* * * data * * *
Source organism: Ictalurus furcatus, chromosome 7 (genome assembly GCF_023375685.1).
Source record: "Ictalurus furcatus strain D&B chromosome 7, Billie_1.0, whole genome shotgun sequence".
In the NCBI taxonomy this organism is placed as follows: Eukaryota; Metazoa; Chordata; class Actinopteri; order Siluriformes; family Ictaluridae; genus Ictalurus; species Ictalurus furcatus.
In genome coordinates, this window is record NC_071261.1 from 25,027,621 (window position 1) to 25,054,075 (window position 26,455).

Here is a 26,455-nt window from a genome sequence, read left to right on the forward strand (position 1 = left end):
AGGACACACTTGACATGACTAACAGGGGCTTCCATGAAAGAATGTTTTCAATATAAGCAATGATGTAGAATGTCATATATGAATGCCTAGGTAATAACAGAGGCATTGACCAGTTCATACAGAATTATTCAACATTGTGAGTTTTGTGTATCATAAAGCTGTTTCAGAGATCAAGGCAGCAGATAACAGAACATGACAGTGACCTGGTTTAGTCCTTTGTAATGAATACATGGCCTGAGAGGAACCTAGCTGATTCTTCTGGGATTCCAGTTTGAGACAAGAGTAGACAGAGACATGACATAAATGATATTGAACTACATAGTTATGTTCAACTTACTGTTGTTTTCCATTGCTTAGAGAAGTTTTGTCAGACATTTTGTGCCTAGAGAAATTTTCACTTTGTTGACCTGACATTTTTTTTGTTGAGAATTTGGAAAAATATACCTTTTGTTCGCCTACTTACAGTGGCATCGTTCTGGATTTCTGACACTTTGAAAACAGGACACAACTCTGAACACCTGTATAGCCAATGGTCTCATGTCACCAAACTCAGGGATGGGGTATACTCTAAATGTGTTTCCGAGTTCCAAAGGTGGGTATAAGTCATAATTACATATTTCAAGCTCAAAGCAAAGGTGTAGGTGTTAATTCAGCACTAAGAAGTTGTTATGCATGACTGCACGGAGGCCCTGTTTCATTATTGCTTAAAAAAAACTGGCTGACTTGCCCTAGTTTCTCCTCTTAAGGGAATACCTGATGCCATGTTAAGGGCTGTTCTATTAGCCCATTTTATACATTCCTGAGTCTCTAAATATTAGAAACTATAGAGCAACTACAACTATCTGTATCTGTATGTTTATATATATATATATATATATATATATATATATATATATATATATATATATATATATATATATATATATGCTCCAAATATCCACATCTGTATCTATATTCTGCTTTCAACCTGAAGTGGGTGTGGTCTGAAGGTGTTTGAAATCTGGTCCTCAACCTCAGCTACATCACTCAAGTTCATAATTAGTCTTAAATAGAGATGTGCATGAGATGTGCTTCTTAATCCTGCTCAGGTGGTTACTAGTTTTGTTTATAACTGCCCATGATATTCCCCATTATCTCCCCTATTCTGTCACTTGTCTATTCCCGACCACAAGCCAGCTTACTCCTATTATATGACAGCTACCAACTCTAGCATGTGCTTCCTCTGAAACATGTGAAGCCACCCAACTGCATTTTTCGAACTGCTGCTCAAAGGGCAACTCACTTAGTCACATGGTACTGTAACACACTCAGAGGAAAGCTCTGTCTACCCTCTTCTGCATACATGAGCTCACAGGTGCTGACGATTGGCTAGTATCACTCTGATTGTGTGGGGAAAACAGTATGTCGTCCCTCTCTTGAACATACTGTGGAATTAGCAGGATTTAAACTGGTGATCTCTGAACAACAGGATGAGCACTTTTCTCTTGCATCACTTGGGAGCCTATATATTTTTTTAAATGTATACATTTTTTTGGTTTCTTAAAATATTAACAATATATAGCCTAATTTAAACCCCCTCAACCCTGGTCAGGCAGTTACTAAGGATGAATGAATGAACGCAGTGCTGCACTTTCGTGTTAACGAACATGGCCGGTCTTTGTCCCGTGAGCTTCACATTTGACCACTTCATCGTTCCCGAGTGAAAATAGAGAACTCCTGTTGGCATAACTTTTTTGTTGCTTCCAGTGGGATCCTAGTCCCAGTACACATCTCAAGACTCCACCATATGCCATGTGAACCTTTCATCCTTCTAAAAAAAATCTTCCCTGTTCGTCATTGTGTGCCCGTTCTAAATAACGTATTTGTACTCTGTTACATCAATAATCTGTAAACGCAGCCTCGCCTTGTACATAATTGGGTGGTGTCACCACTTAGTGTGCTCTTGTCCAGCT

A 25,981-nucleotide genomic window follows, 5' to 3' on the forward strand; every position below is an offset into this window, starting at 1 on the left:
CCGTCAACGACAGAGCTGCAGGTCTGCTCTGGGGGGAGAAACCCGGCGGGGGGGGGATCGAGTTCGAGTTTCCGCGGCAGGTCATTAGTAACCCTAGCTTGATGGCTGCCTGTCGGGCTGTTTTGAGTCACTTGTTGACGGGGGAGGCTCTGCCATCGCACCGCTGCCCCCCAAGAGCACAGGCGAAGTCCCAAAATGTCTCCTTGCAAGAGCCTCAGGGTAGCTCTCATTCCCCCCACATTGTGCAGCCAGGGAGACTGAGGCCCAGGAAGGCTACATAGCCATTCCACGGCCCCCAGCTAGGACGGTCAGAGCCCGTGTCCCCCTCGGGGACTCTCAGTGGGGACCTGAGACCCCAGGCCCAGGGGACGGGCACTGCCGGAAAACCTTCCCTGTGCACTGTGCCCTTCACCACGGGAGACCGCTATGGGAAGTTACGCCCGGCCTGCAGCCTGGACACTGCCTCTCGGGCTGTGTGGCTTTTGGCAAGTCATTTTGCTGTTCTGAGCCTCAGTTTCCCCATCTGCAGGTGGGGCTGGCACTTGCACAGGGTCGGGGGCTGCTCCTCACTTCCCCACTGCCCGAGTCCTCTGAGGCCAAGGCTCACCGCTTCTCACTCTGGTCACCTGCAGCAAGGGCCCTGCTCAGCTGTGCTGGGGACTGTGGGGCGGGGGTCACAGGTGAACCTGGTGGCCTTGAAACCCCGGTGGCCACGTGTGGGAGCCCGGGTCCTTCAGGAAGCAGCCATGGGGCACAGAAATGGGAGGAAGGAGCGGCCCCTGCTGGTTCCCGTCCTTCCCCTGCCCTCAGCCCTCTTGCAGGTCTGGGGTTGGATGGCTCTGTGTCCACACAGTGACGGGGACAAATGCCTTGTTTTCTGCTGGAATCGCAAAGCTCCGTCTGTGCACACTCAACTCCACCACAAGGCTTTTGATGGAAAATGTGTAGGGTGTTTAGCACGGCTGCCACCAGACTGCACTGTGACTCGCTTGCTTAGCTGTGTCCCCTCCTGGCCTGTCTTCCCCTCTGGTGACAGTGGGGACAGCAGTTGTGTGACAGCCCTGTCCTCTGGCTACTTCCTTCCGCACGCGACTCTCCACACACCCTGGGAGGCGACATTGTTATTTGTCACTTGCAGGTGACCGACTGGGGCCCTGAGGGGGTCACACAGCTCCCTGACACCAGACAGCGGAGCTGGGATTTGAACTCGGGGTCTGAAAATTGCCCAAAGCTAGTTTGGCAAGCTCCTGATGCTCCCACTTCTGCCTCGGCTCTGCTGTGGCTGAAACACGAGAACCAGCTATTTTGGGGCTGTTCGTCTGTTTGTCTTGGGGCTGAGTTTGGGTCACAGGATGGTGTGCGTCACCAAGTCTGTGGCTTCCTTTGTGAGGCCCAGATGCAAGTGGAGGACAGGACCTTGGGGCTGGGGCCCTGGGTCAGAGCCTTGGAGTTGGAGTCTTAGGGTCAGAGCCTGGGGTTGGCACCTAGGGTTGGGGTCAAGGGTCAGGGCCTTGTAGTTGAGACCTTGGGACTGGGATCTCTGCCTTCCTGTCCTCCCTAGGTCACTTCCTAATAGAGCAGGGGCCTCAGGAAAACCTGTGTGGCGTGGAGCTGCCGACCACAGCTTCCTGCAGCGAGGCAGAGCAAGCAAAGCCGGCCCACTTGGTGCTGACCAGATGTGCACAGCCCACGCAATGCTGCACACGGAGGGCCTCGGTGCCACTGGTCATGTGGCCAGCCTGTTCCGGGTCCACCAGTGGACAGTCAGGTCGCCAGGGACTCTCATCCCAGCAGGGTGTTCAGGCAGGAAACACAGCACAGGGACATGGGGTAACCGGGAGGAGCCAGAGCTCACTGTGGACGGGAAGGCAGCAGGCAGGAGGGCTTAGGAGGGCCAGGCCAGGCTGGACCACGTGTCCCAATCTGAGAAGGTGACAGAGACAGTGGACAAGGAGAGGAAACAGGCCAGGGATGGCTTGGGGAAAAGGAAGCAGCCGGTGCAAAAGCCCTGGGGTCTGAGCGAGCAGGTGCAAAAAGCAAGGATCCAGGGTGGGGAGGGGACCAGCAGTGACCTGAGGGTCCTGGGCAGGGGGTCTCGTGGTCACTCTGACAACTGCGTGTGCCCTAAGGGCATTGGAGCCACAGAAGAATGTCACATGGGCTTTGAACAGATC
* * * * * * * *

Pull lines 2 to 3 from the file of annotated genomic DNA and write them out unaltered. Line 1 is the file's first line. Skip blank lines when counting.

Source record: "Ictalurus furcatus strain D&B chromosome 7, Billie_1.0, whole genome shotgun sequence".
In the NCBI taxonomy this organism is placed as follows: Eukaryota; Metazoa; Chordata; class Actinopteri; order Siluriformes; family Ictaluridae; genus Ictalurus; species Ictalurus furcatus.